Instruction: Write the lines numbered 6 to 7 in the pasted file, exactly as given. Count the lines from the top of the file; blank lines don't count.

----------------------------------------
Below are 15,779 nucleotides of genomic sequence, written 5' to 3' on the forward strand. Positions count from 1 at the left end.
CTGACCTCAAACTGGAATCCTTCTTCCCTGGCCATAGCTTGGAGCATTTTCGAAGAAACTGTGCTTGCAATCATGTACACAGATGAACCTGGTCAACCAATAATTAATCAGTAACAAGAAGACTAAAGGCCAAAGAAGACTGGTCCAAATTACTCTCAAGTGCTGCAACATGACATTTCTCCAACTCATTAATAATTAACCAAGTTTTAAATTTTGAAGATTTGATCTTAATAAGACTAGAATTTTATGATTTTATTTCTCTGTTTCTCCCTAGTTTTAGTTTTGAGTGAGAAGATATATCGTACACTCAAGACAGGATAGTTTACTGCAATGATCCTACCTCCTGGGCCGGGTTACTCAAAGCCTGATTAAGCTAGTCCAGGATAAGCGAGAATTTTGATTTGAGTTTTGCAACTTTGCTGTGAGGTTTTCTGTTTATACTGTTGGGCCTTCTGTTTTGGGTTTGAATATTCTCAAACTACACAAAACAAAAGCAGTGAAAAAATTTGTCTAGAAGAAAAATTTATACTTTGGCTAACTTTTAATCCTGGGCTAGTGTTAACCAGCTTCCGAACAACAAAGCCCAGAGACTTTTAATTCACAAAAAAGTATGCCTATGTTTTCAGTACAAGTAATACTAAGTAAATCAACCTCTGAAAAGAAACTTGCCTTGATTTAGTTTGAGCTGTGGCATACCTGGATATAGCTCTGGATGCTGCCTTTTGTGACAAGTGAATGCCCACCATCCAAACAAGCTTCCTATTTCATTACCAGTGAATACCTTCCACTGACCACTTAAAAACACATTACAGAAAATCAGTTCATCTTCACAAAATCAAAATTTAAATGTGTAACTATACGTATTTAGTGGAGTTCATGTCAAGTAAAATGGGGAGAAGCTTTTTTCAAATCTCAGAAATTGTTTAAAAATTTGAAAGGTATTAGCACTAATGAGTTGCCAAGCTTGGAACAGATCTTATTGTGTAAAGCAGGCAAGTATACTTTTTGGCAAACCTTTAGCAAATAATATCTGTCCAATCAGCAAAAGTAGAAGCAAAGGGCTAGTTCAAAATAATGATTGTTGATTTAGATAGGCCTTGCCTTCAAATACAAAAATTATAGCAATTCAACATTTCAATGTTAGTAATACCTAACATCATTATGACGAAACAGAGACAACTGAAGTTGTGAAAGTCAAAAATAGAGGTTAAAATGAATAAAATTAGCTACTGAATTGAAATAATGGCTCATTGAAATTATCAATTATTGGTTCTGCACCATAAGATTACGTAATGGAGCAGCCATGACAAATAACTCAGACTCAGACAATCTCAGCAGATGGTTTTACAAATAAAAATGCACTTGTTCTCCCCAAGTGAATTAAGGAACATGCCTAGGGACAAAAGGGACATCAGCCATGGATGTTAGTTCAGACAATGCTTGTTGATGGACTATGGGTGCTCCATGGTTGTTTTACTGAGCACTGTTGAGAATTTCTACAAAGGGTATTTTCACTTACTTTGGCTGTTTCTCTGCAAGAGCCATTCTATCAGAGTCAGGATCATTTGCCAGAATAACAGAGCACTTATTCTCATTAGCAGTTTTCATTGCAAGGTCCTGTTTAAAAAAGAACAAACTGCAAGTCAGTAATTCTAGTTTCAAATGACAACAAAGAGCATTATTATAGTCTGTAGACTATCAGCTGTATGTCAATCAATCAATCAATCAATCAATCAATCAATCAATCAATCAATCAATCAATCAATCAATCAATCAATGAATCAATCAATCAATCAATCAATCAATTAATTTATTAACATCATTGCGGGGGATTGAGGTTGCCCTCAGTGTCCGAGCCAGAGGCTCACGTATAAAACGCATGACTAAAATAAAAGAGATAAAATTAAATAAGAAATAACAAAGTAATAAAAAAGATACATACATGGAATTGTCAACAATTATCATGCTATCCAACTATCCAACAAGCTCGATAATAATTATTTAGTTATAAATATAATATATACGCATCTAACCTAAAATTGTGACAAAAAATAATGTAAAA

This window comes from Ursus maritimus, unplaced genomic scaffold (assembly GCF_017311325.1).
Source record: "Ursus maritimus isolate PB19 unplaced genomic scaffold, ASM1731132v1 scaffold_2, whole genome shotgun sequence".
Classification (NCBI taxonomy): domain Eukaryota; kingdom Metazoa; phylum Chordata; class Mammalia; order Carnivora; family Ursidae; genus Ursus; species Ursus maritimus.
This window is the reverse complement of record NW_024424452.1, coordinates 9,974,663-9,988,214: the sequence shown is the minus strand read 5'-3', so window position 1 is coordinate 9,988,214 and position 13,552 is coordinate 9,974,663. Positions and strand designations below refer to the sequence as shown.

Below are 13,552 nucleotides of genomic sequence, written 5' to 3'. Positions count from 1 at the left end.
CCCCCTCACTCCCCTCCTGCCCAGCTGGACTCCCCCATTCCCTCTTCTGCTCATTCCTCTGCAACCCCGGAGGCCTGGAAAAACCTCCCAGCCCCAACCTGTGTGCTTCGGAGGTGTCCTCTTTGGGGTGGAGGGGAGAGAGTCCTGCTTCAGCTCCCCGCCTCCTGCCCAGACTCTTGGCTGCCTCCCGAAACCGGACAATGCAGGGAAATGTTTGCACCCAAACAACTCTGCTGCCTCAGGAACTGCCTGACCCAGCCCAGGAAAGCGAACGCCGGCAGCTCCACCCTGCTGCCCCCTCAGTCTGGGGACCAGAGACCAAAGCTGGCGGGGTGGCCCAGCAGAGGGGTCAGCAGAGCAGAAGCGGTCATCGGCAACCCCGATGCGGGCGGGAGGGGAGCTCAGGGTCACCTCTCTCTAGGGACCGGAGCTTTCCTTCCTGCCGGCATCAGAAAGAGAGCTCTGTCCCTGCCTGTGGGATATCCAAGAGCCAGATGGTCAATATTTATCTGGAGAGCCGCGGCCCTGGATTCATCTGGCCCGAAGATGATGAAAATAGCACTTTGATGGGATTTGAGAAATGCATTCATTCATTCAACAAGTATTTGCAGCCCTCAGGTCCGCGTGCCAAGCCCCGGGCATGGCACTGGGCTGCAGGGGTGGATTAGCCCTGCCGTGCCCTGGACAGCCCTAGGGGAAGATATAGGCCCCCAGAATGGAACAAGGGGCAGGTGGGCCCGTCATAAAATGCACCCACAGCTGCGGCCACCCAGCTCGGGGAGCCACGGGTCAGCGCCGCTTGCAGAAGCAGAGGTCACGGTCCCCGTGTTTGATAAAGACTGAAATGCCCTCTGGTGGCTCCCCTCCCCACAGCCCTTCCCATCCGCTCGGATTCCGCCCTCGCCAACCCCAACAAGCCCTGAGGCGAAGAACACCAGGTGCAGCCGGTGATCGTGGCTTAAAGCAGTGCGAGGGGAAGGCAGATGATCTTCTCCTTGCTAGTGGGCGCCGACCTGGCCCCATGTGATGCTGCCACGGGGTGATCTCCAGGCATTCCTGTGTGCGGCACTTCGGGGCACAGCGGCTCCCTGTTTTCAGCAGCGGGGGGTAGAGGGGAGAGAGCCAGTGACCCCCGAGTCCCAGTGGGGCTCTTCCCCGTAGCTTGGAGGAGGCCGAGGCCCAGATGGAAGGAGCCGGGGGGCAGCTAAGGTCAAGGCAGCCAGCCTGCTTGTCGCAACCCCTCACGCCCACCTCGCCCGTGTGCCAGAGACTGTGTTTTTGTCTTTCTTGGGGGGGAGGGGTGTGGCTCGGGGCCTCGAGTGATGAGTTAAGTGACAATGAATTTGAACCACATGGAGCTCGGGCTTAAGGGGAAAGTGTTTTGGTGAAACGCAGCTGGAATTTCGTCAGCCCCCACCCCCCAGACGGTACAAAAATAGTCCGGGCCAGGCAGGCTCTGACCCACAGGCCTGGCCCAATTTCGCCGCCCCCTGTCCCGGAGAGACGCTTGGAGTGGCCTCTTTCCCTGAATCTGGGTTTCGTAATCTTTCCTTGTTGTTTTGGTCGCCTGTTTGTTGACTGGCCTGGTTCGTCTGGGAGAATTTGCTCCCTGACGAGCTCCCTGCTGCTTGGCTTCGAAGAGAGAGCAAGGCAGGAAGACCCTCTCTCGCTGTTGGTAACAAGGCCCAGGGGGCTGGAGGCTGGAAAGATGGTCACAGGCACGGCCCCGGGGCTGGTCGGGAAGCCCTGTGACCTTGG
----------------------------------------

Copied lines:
This window is the reverse complement of record NW_024424452.1, coordinates 9,974,663-9,988,214: the sequence shown is the minus strand read 5'-3', so window position 1 is coordinate 9,988,214 and position 13,552 is coordinate 9,974,663. Positions and strand designations below refer to the sequence as shown.

Below are 13,552 nucleotides of genomic sequence, written 5' to 3'. Positions count from 1 at the left end.